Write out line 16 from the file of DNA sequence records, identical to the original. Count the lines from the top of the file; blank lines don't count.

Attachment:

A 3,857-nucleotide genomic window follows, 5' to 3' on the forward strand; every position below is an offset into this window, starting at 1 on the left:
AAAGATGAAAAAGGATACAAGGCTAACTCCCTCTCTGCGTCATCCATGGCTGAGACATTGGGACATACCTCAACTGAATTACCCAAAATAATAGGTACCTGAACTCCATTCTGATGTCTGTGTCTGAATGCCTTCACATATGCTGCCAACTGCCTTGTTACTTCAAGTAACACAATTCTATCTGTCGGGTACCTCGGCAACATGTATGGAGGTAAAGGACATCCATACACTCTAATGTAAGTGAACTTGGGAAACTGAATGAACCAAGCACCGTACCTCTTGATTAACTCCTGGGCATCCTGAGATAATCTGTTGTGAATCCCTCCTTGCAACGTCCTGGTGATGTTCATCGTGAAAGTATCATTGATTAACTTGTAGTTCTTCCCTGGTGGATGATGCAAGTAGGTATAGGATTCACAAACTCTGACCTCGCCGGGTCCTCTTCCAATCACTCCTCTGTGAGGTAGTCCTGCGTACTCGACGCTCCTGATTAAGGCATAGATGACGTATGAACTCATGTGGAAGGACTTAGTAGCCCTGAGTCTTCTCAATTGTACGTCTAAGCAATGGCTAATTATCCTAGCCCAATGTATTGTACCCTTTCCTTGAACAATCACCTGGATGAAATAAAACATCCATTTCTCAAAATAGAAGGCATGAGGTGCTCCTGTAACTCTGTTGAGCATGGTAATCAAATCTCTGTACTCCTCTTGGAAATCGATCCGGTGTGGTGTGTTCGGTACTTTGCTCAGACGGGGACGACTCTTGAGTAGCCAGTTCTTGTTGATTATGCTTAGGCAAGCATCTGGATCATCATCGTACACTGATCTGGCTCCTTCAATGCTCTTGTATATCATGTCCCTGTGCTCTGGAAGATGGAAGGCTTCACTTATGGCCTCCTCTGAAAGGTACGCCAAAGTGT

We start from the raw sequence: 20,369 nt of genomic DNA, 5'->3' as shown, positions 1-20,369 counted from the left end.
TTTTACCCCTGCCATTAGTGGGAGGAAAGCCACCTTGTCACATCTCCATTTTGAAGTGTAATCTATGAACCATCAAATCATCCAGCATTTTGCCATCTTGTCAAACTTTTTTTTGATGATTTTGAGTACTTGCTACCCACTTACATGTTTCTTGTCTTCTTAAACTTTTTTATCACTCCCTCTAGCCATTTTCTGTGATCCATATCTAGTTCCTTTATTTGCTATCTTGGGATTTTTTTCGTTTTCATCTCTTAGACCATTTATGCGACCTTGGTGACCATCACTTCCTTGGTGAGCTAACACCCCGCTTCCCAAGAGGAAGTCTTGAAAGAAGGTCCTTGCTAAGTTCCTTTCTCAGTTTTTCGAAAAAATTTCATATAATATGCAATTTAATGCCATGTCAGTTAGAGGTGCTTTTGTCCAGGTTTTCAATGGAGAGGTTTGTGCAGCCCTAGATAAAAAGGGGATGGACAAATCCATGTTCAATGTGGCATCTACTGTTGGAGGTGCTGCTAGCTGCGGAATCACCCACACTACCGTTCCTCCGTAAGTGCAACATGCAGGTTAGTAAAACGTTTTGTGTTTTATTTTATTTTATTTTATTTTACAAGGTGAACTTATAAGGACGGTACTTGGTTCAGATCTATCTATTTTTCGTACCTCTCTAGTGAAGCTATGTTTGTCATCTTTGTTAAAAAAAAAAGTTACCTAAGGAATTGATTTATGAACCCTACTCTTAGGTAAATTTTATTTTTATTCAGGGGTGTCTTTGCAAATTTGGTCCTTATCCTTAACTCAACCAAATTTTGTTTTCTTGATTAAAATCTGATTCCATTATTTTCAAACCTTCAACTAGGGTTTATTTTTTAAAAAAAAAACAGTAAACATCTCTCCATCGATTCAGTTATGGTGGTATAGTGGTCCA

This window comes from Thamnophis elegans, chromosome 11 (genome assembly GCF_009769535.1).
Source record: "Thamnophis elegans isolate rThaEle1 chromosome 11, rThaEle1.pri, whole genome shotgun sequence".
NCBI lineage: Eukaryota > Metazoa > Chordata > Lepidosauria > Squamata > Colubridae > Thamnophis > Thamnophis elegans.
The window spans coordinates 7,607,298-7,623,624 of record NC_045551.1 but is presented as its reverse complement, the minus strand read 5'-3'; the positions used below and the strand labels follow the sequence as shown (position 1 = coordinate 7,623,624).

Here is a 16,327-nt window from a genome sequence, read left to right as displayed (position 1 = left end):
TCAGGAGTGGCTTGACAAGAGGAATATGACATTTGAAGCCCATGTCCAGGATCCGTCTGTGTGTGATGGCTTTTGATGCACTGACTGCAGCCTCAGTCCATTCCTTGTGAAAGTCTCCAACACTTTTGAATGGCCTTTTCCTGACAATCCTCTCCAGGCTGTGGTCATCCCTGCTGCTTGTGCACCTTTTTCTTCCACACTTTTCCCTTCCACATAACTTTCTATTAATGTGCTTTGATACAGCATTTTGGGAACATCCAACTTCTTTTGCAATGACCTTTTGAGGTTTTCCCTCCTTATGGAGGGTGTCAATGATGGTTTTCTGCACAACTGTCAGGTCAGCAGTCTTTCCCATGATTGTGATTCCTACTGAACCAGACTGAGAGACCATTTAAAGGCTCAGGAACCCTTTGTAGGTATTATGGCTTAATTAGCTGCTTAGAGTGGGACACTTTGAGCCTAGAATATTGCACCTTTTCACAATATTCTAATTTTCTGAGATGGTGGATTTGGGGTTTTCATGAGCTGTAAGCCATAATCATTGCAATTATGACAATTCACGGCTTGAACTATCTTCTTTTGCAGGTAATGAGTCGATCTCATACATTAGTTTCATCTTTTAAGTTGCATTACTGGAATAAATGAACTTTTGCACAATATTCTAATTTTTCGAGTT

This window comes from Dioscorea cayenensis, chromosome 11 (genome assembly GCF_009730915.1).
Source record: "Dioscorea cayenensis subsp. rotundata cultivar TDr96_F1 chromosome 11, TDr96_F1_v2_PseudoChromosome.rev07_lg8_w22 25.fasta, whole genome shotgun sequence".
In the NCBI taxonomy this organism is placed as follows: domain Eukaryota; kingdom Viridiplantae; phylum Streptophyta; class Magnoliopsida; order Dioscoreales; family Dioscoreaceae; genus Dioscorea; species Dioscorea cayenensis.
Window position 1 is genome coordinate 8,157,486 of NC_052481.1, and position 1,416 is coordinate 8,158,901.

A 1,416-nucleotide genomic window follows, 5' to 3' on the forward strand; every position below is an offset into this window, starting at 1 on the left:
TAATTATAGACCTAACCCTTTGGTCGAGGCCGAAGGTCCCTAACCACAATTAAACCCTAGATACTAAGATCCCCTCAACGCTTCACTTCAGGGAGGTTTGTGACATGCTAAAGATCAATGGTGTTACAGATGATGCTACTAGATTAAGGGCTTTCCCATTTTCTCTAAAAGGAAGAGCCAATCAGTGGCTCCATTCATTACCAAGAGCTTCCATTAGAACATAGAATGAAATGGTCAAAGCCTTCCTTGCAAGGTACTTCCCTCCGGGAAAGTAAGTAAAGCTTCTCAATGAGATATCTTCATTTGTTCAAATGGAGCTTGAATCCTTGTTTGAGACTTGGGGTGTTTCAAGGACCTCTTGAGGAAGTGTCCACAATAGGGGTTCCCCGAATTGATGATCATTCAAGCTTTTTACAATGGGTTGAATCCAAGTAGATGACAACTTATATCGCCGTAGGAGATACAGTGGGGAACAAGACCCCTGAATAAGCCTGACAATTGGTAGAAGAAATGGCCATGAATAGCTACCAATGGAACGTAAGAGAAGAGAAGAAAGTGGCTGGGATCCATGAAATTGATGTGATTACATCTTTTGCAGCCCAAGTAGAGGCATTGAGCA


TAATTATAGACCTAACCCTTTGGTCGAGGCCGAAGGTCCCTAACCACAATTAAACCCTAGATACTAAGATCCCCTCAACGCTTCACTTCAGGGAGGTTTGTGACATGCTAAAGATCAATGGTGTTACAGATGATGCTACTAGATTAAGGGCTTTCCCATTTTCTCTAAAAGGAAGAGCCAATCAGTGGCTCCATTCATTACCAAGAGCTTCCATTAGAACATAGAATGAAATGGTCAAAGCCTTCCTTGCAAGGTACTTCCCTCCGGGAAAGTAAGTAAAGCTTCTCAATGAGATATCTTCATTTGTTCAAATGGAGCTTGAATCCTTGTTTGAGACTTGGGGTGTTTCAAGGACCTCTTGAGGAAGTGTCCACAATAGGGGTTCCCCGAATTGATGATCATTCAAGCTTTTTACAATGGGTTGAATCCAAGTAGATGACAACTTATATCGCCGTAGGAGATACAGTGGGGAACAAGACCCCTGAATAAGCCTGACAATTGGTAGAAGAAATGGCCATGAATAGCTACCAATGGAACGTAAGAGAAGAGAAGAAAGTGGCTGGGATCCATGAAATTGATGTGATTACATCTTTTGCAGCCCAAGTAGAGGCATTGAGCA